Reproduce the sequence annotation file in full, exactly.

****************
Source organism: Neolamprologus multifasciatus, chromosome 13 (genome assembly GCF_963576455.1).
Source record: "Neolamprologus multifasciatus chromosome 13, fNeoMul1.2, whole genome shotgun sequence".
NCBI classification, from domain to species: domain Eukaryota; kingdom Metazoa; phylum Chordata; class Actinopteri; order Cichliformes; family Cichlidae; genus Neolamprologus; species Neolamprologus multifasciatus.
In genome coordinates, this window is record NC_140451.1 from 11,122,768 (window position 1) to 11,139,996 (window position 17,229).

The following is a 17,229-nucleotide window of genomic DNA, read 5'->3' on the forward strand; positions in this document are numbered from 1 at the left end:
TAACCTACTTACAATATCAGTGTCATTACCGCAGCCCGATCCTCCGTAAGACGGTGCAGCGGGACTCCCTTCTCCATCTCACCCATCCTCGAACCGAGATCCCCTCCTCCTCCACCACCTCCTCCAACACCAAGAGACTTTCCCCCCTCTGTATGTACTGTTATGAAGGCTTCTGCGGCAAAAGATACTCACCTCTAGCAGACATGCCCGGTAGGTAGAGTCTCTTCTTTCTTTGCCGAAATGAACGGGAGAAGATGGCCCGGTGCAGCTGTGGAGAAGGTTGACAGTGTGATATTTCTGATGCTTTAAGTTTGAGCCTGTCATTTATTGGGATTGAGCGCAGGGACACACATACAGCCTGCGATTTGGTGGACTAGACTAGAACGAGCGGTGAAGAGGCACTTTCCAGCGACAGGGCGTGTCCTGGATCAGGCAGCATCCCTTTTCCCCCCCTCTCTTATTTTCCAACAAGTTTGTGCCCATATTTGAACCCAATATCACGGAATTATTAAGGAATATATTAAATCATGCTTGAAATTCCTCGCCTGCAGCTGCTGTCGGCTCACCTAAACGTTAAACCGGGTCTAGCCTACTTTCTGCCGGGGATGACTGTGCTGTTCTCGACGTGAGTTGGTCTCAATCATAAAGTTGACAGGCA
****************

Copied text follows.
Source organism: Neolamprologus multifasciatus, chromosome 13 (genome assembly GCF_963576455.1).
Source record: "Neolamprologus multifasciatus chromosome 13, fNeoMul1.2, whole genome shotgun sequence".
NCBI classification, from domain to species: domain Eukaryota; kingdom Metazoa; phylum Chordata; class Actinopteri; order Cichliformes; family Cichlidae; genus Neolamprologus; species Neolamprologus multifasciatus.
In genome coordinates, this window is record NC_140451.1 from 11,122,768 (window position 1) to 11,139,996 (window position 17,229).

The following is a 17,229-nucleotide window of genomic DNA, read 5'->3' on the forward strand; positions in this document are numbered from 1 at the left end:
TAACCTACTTACAATATCAGTGTCATTACCGCAGCCCGATCCTCCGTAAGACGGTGCAGCGGGACTCCCTTCTCCATCTCACCCATCCTCGAACCGAGATCCCCTCCTCCTCCACCACCTCCTCCAACACCAAGAGACTTTCCCCCCTCTGTATGTACTGTTATGAAGGCTTCTGCGGCAAAAGATACTCACCTCTAGCAGACATGCCCGGTAGGTAGAGTCTCTTCTTTCTTTGCCGAAATGAACGGGAGAAGATGGCCCGGTGCAGCTGTGGAGAAGGTTGACAGTGTGATATTTCTGATGCTTTAAGTTTGAGCCTGTCATTTATTGGGATTGAGCGCAGGGACACACATACAGCCTGCGATTTGGTGGACTAGACTAGAACGAGCGGTGAAGAGGCACTTTCCAGCGACAGGGCGTGTCCTGGATCAGGCAGCATCCCTTTTCCCCCCCTCTCTTATTTTCCAACAAGTTTGTGCCCATATTTGAACCCAATATCACGGAATTATTAAGGAATATATTAAATCATGCTTGAAATTCCTCGCCTGCAGCTGCTGTCGGCTCACCTAAACGTTAAACCGGGTCTAGCCTACTTTCTGCCGGGGATGACTGTGCTGTTCTCGACGTGAGTTGGTCTCAATCATAAAGTTGACAGGCA